Pakistan helps boost the internationalization of Chinese currency
By Wang Yue
Pakistan's central bank has approved usage of the Chinese yuan as a settlement currency for trade between the two countries. An expert said that move will help enhance China-Pakistan bilateral trade relationship and speed up the internationalization of Chinese currency yuan.
Pakistan will allow Chinese currency to be used for imports, exports and financing transactions for bilateral trade and investment activities. According to a statement issued by State Bank of Pakistan (SBP), a regulatory framework including the opening of letters of credit, clearing of transactions and financing facility in the yuan has already been put in place.
This issue has been discussed for many months, according to Liu Zhiqin, a senior fellow at the Chongyang Institute for Financial Studies. “And actually, we have already discussed with many experts and think tanks from Pakistan, about the problems we are facing, the future of the yuan’s usage in Pakistan, the advantages for both sides and the risky problems in the process.”
Bilateral trade between China and Pakistan is growing fast. Official data showed that the bilateral trade reached 11.5 billion US dollars in the first seven months of 2017. That was an increase of 6.4 percent year on year.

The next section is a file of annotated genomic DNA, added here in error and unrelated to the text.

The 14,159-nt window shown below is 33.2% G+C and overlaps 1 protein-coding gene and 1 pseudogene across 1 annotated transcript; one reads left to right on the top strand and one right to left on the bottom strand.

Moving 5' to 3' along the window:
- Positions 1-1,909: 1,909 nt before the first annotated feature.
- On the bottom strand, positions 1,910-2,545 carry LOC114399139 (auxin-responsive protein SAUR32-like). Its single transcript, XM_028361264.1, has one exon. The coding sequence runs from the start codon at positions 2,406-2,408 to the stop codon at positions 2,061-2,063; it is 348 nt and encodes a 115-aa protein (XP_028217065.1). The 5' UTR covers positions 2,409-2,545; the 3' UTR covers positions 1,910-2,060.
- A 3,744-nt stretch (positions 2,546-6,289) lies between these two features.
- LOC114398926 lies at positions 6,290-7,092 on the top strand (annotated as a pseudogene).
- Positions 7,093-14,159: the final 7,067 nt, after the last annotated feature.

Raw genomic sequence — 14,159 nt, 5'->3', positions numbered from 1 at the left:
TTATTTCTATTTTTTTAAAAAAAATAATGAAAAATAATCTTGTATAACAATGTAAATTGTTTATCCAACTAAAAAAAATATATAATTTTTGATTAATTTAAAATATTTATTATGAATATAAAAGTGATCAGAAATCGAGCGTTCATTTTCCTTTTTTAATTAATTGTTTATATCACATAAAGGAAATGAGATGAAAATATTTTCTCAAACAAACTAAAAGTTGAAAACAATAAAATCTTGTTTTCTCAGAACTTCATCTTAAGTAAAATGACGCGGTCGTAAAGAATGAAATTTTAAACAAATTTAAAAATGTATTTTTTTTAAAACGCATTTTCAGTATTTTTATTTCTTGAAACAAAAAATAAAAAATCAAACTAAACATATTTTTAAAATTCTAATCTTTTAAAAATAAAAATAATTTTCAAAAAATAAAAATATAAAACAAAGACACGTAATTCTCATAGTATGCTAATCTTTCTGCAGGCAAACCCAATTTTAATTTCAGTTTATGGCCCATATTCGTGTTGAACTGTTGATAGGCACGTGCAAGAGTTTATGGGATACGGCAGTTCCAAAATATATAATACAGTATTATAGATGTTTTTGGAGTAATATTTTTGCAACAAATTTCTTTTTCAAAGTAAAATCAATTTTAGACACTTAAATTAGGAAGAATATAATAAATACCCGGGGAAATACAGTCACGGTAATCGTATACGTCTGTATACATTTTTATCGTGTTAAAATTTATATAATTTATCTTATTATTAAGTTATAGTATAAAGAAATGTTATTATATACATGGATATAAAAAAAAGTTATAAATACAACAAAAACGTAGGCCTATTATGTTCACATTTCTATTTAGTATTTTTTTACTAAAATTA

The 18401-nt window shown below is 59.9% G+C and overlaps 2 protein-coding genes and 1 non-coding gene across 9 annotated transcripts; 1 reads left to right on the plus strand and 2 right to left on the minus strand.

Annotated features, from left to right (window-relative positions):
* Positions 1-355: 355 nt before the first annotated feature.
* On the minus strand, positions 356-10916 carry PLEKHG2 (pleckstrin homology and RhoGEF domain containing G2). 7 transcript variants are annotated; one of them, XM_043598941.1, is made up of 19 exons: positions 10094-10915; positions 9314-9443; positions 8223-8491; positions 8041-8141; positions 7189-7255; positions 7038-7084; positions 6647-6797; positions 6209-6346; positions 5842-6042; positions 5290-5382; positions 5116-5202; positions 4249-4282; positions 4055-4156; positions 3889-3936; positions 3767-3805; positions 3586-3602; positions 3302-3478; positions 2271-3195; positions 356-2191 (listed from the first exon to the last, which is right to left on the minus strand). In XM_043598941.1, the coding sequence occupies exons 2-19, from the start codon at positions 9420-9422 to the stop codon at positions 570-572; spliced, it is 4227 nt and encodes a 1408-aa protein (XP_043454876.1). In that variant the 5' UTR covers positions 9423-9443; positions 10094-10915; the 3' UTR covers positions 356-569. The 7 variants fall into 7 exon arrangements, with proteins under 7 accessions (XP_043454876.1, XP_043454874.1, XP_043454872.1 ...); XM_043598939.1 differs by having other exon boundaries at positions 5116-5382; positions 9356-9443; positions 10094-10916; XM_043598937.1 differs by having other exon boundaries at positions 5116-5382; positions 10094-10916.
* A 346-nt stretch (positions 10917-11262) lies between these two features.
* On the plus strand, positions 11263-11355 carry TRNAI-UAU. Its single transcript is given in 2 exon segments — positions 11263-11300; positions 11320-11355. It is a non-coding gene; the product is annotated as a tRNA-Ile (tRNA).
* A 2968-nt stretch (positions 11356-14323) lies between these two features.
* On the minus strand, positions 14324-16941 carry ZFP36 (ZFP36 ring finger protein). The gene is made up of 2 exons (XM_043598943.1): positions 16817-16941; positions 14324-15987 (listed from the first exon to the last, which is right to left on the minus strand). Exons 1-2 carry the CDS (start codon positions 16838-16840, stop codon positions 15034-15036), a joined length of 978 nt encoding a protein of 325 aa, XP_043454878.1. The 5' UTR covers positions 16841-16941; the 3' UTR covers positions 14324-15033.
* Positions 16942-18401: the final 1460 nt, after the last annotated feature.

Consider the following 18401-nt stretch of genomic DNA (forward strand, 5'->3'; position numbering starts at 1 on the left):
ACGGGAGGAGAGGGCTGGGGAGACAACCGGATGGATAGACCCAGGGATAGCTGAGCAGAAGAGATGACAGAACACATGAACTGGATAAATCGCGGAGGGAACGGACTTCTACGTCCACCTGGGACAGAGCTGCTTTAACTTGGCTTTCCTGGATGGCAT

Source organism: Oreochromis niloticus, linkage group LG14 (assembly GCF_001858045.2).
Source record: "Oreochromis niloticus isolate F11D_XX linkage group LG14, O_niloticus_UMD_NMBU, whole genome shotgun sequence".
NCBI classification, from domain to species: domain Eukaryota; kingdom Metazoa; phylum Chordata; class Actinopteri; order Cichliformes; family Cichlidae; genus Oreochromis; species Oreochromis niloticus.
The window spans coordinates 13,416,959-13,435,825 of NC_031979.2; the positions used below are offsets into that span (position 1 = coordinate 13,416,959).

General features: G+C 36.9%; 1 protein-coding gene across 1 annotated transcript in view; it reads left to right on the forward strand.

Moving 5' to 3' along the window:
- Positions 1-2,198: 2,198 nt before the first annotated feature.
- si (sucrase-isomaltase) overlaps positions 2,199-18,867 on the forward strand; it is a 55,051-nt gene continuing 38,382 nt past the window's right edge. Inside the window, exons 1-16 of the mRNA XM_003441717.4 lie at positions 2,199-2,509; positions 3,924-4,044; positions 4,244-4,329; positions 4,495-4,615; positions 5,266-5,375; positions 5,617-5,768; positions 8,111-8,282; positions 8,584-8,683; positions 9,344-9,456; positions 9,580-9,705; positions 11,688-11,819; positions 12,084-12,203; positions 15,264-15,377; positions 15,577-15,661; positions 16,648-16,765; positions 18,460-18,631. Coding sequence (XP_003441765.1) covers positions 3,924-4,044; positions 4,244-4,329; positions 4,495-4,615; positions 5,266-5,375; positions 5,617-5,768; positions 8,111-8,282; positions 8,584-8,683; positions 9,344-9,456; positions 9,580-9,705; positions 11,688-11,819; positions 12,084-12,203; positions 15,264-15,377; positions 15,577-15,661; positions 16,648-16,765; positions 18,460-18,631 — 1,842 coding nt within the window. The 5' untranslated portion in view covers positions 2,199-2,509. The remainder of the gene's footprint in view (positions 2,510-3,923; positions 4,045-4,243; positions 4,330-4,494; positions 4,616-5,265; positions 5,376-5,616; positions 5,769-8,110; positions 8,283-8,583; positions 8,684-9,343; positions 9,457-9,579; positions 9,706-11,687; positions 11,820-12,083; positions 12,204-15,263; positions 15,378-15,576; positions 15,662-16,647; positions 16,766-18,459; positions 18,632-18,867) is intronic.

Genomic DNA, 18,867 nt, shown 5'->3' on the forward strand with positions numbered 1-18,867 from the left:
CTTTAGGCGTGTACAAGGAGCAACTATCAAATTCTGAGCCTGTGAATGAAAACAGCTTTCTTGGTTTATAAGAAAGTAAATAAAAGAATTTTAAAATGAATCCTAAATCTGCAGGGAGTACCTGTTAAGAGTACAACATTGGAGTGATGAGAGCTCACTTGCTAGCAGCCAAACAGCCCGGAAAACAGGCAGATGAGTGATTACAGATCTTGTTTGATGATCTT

Besides, China signed new project contracts worth 4.84 billion US dollars with Pakistan last year from January through July, finalizing 5.2 billion US dollars in contracted projects.
Now, the significant approval may mean the replacement of the US dollar for transactions in China-Pakistan Economic Corridor projects. And the support will benefit both countries, in Liu’s view.
“For the moment, Pakistan has difficulty to fulfill all these payments because of the shortage of US dollars. Pakistan needs additional and alternative to support the country’s payment capability. And RMB is the best solution for Pakistan. As for China, Chinese companies and investors can directly use RMB [in Pakistan], without exchange rate or currency risk,” Liu told CGTN.
Moreover, Liu noted that this progress is meaningful for the internalization of the yuan, as it provided a new idea to boost Chinese currency going abroad.
“The yuan’s internalization is a long way to go. I prefer to see, for the internalization of RMB, we should do firstly more regionalization of the yuan,” Liu explained. “If all the regions can accept the yuan as the settlement, payment and clearing currency, I think there is no question for the whole world to accept China.”
But Liu also admitted the internalization of the yuan is not an easy job. The main point, from his perspective, is how to be well-accepted by developed countries.
“The main point is that RMB should be well-accepted by developed countries. If they accept RMB, the currency will be stronger,” Liu explained. “But of course, on the first stage, we should do our best to do in the developing countries.”